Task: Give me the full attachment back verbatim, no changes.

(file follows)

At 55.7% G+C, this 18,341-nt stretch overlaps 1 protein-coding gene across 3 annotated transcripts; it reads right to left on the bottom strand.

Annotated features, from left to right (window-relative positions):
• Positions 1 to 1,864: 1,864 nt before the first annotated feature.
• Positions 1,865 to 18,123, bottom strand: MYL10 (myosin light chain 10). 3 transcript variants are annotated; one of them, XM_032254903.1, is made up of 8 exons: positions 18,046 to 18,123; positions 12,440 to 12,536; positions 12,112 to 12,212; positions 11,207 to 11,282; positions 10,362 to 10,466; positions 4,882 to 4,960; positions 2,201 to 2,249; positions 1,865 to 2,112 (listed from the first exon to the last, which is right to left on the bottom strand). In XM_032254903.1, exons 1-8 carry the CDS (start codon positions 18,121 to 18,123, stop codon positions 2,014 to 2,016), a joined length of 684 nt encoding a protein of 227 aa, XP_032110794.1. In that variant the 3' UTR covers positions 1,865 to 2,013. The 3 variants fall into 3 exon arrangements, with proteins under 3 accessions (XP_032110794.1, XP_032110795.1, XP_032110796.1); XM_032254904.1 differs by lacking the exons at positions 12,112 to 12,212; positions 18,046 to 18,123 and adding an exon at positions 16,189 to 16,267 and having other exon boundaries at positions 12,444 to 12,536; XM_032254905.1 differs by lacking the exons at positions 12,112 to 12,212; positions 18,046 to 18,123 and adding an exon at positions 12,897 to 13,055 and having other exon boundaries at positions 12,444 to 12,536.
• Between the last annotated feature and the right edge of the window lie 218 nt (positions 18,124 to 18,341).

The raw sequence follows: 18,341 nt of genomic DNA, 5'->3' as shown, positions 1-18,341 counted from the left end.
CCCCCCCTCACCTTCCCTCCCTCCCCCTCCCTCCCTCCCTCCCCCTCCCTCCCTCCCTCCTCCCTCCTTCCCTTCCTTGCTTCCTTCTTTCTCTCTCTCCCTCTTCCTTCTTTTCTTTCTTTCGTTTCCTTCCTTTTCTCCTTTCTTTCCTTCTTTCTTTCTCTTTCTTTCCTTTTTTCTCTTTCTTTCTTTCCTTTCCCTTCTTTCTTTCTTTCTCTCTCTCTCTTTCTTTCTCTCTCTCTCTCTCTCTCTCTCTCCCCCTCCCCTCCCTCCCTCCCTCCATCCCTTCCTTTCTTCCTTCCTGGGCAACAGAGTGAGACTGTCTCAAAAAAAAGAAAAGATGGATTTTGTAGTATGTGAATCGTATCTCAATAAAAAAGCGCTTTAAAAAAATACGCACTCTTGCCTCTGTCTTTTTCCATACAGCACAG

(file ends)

At 55.7% G+C, this 18,341-nt stretch overlaps 1 protein-coding gene across 3 annotated transcripts; it reads right to left on the bottom strand.

Annotated features, from left to right (window-relative positions):
• Positions 1 to 1,864: 1,864 nt before the first annotated feature.
• Positions 1,865 to 18,123, bottom strand: MYL10 (myosin light chain 10). 3 transcript variants are annotated; one of them, XM_032254903.1, is made up of 8 exons: positions 18,046 to 18,123; positions 12,440 to 12,536; positions 12,112 to 12,212; positions 11,207 to 11,282; positions 10,362 to 10,466; positions 4,882 to 4,960; positions 2,201 to 2,249; positions 1,865 to 2,112 (listed from the first exon to the last, which is right to left on the bottom strand). In XM_032254903.1, exons 1-8 carry the CDS (start codon positions 18,121 to 18,123, stop codon positions 2,014 to 2,016), a joined length of 684 nt encoding a protein of 227 aa, XP_032110794.1. In that variant the 3' UTR covers positions 1,865 to 2,013. The 3 variants fall into 3 exon arrangements, with proteins under 3 accessions (XP_032110794.1, XP_032110795.1, XP_032110796.1); XM_032254904.1 differs by lacking the exons at positions 12,112 to 12,212; positions 18,046 to 18,123 and adding an exon at positions 16,189 to 16,267 and having other exon boundaries at positions 12,444 to 12,536; XM_032254905.1 differs by lacking the exons at positions 12,112 to 12,212; positions 18,046 to 18,123 and adding an exon at positions 12,897 to 13,055 and having other exon boundaries at positions 12,444 to 12,536.
• Between the last annotated feature and the right edge of the window lie 218 nt (positions 18,124 to 18,341).

The raw sequence follows: 18,341 nt of genomic DNA, 5'->3' as shown, positions 1-18,341 counted from the left end.
CCCCCCCTCACCTTCCCTCCCTCCCCCTCCCTCCCTCCCTCCCCCTCCCTCCCTCCCTCCTCCCTCCTTCCCTTCCTTGCTTCCTTCTTTCTCTCTCTCCCTCTTCCTTCTTTTCTTTCTTTCGTTTCCTTCCTTTTCTCCTTTCTTTCCTTCTTTCTTTCTCTTTCTTTCCTTTTTTCTCTTTCTTTCTTTCCTTTCCCTTCTTTCTTTCTTTCTCTCTCTCTCTTTCTTTCTCTCTCTCTCTCTCTCTCTCTCTCCCCCTCCCCTCCCTCCCTCCCTCCATCCCTTCCTTTCTTCCTTCCTGGGCAACAGAGTGAGACTGTCTCAAAAAAAAGAAAAGATGGATTTTGTAGTATGTGAATCGTATCTCAATAAAAAAGCGCTTTAAAAAAATACGCACTCTTGCCTCTGTCTTTTTCCATACAGCACAG